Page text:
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What the American health care system could — and should — be after January 20, 2021

There are many regulatory and other levers a new administration can use to boost coverage.

It’s Jan, 20, 2021. A new president has been sworn into office. Assuming he or she wants to improve the American health care system, and assuming there are insufficient congressional votes to enact Medicare for All or similarly sweeping change, what should be done?

There are many levers a new administration can use to boost coverage. First on the agenda should be to work with the 14 states that have not adopted Medicaid expansion — or get expansion referendums placed on the 2022 state ballots. Five million people would gain coverage if these states expanded.

Second, there are 8 million people eligible for the exchanges who have not purchased coverage. Reversing the Trump administration’s efforts to sabotage the exchanges would be a start. The procedures he put in place have made it difficult for people to learn about the exchanges, that they are eligible and navigating is not simple — like getting Medicare Part A.

In addition, there should be efforts to:


  • Extend the open enrollment period from the Trump-imposed limit of six weeks to three months. Increase funding for advertising the open enrollment and for navigators to help people sign up for coverage.
  • End the bare-bones association and short-term plans.
  • Simplify and standardize the exchange offering. Massachusetts and California are models; they require standardized plans offering identical out-of-pocket costs for most benefits, focusing consumer choices on premium and network composition.

The most important factor for those choosing a health plan is cost. Harvard and MIT research showed that raising premiums as little as $40 can drop coverage by 25 percent. Efforts must be put into lowering premiums. Reinsurance and risk corridors, which offset the cost of extremely high costs to patients, reduce insurers’ risks and lower premiums. States could use funds from so-called 1332 waivers — which allow states to create strategies to deliver comparable insurance — to enact their own reinsurance programs. Data from Avalere suggest this alone can reduce premiums by just under 20 percent. In addition, having the federal government resume cost-sharing subsidies to insurers — payments to defray their costs of forgiving deductibles and copays for people earning under 250 percent of the federal poverty line — would also lower premiums.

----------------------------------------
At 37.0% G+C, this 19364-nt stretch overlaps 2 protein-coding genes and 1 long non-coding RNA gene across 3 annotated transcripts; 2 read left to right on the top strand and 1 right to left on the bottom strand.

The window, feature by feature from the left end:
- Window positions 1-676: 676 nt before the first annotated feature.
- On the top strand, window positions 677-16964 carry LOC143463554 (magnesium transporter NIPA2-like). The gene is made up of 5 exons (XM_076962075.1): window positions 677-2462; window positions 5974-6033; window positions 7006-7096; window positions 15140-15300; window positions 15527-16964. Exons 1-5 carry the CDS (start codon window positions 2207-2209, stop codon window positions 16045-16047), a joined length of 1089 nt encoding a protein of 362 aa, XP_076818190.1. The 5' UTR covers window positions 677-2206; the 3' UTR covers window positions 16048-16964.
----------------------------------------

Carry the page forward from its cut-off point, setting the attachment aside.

States could also emulate Massachusetts and enhance the subsidies for poorer individuals, effectively lowering the premiums. Massachusetts has made premiums $0 for people below 150 percent of the poverty line and caps them at $85 per month for people from 200 to 250 percent of the poverty line — compared with the $132 to $211 premiums found in other states.

While expanding coverage is important, what really agitates Americans is affordability. But getting costs under control is a longer-term endeavor that requires legislation.

Recent research has indicated that one major source of high health care costs is high prices in private insurance. Indeed, the Department of Health and Human Services’ most recent assessment of national health expenditures in 2018 suggests rising prices account for more than half of the annual increase in health care costs — more than the aging of the population or increases in use and technology. Two high prices need urgent attention: the cost of prescription drugs and hospital stays.

Prescriptions account for nearly $500 billion in health care spending. The United States remains the one developed country that gives pharmaceutical companies monopolies through patents and marketing exclusivity and then lets them set their own prices. It’s no wonder drug costs are so outrageously high. Legislation should create a panel that is empowered to negotiate maximum drug prices with manufacturers. The negotiations should cover not just drugs for Medicare beneficiaries — federal law currently prohibits the secretary of health and human services from doing so — but all drugs for all Americans.